Why is embracing equanimity so hard?
I tried to answer this question on my “One Year to Live” class handout. What attitude or state of mind do I wish to cultivate and live with daily? I jumped on this, so sure I had a solid response.
“I want to bring about steadiness of mind and equanimity as I travel through the last chapters of my life.”
It was clear to me, as I reflected, that this was not something that would come to me in some “grand insight” and remain forever. No—it was something I had to turn my attention to everyday as I faced life’s vast array of experiences.
It’s right in there with practicing the piano, writing a book, learning a foreign language, or learning how to knit—it’s all about practice.
Of the four Brahmaviharas (divine abodes) of Buddhism, equanimity is thought to be the hardest one to live by.
What is this challenging state of mind, anyway? Equanimity is defined as “the acceptance of the continual arising and passing away of phenomena.”
These phenomena can be as small as a headache or as huge as the threat of nuclear annihilation. It could be facing a broken heart or being disappointed that our favorite eatery no longer serves clam chowder. Both fear and pleasure are impermanent.
The longer I live, the more I realize that I (and the rest of my fellow human beings) have little control what occurs around us. Yes, we can smile at a passerby on the street, give a gift to a friend, or make a beautiful meal for our family, but in the end we can’t really change the trajectory of other people’s lives. We can’t alter what they think or how they feel.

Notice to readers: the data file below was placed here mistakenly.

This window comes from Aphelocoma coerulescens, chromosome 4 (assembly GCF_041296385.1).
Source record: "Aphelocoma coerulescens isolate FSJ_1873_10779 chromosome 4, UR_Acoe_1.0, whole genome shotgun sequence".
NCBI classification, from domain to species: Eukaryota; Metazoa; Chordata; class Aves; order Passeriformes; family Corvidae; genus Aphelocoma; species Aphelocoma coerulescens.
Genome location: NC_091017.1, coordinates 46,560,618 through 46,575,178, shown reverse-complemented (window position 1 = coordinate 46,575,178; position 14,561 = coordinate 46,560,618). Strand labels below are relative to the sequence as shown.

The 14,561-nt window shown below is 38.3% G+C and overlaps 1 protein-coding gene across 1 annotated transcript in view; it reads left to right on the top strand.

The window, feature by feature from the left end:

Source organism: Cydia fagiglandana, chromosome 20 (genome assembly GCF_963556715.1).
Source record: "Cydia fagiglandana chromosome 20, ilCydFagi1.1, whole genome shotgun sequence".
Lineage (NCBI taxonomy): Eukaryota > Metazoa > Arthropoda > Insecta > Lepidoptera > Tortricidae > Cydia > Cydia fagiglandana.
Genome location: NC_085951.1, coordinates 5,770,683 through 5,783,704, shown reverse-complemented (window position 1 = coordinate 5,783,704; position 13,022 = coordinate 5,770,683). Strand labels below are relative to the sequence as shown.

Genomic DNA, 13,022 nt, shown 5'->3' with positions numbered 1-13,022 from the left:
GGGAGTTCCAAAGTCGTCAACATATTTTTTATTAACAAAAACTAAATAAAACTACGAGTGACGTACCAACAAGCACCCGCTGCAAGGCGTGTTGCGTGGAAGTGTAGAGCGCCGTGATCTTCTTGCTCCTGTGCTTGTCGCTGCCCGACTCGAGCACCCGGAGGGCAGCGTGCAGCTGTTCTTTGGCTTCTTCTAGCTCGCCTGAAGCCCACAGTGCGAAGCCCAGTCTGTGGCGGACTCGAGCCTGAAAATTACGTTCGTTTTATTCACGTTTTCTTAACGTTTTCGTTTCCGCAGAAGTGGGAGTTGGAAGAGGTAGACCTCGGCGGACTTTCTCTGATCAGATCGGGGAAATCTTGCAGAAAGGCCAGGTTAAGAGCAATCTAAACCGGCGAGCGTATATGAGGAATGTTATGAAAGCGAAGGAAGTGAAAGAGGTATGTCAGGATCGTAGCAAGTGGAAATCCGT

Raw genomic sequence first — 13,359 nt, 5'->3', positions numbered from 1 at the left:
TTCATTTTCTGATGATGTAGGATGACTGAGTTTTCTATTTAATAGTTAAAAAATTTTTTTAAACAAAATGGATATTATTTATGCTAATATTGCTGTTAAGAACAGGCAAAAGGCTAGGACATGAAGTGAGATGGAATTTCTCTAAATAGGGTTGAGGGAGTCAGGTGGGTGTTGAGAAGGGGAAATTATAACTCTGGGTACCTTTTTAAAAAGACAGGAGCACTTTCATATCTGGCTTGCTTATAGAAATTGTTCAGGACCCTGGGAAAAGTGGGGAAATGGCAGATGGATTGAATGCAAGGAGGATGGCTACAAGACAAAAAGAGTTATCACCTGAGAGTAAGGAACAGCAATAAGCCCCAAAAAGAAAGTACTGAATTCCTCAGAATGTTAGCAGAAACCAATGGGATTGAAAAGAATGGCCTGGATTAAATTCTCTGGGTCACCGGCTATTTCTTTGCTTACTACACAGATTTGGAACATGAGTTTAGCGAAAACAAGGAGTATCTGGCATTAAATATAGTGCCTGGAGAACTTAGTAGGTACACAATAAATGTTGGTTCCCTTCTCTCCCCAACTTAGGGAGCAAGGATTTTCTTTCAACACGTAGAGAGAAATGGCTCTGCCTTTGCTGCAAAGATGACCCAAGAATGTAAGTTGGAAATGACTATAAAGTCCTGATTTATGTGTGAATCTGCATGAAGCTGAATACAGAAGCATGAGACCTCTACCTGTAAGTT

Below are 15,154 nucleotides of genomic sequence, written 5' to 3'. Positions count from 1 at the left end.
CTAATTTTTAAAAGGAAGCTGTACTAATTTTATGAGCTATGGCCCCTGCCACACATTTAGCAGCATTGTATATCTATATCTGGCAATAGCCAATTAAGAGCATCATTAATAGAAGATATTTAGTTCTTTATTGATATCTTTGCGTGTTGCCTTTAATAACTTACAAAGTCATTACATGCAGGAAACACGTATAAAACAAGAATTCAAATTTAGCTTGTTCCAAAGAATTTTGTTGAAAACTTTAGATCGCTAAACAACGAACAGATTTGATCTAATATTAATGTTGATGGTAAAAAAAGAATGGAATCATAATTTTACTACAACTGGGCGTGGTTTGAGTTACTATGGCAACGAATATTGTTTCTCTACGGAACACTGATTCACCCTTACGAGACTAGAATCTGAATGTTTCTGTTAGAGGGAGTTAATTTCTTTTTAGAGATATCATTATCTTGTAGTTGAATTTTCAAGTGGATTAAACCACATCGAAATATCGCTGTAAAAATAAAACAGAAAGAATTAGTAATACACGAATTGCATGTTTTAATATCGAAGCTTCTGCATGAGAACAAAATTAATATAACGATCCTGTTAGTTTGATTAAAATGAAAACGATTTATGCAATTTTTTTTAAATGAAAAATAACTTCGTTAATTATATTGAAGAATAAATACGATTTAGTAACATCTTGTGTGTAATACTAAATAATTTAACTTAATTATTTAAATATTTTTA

It is hard enough to redirect our own unhealthy thought patterns, like obsessive self-criticism or phobias, let alone try to change someone else’s emotional or intellectual state. We can go to the polls and vote for candidates whose values we share, but anyone who has looked at the political narrative over recent decades knows we often do not see our visions or dreams fulfilled by our chosen leaders.
Equanimity is painful at times: When we see our values trashed by those we trusted to protect our society, when we wake up day after day feeling the weight of our life winding down, when we apologize to someone and know that the hurt still remains in their heart, or when we face occasional failures to live by our own values. When we look out at the ocean and feel our heart hurting for an old loss, or when accept our own quirky physical limitations.
Pain arises because we cannot act, and we must allow it all because as humans we carry an innate inclination to make things better, to heal wounds, and to bring a smile to a sad face. We are wired to strive for happiness and goodness.
When my youngest daughter was a little girl, she reminded me that I helped her bad dreams go away. When she said this, my heart went all warm and mushy. I felt she had paid me the ultimate tribute, for I had the capacity to drive away the darkness.
Or did I?
I think I simply witnessed her fears and put my hands on her body, and the nightmares eventually floated off into space. There’s something sweet and fairytale-like about this. It reminds me of the profound burden of parenthood—the enormous job we take on of making things better for our children. And this is where love comes in. If we continue to hang in there with love, we may often help the pain of another recede. But sometimes we must understand that we can’t.
Our lives during these times are complicated. We live in a fragmented, techno-driven culture where closeness, trust, and intimacy are more and more of a rarity, while dishonesty, unconsciousness, and greed are manifested too frequently. Witnessing and simply touching one another with love seems harder and harder to come by.
That doesn’t mean we give up. No throwing up of hands here. Our task is to extend ourselves with curiosity, affection, and compassion, even as we sit with everything we cannot change.
We must get to know equanimity. Because love is who we are. No matter what. And we can’t weather the storms ahead without it.
Author: Mag Dimond
Editor: Danielle Beutell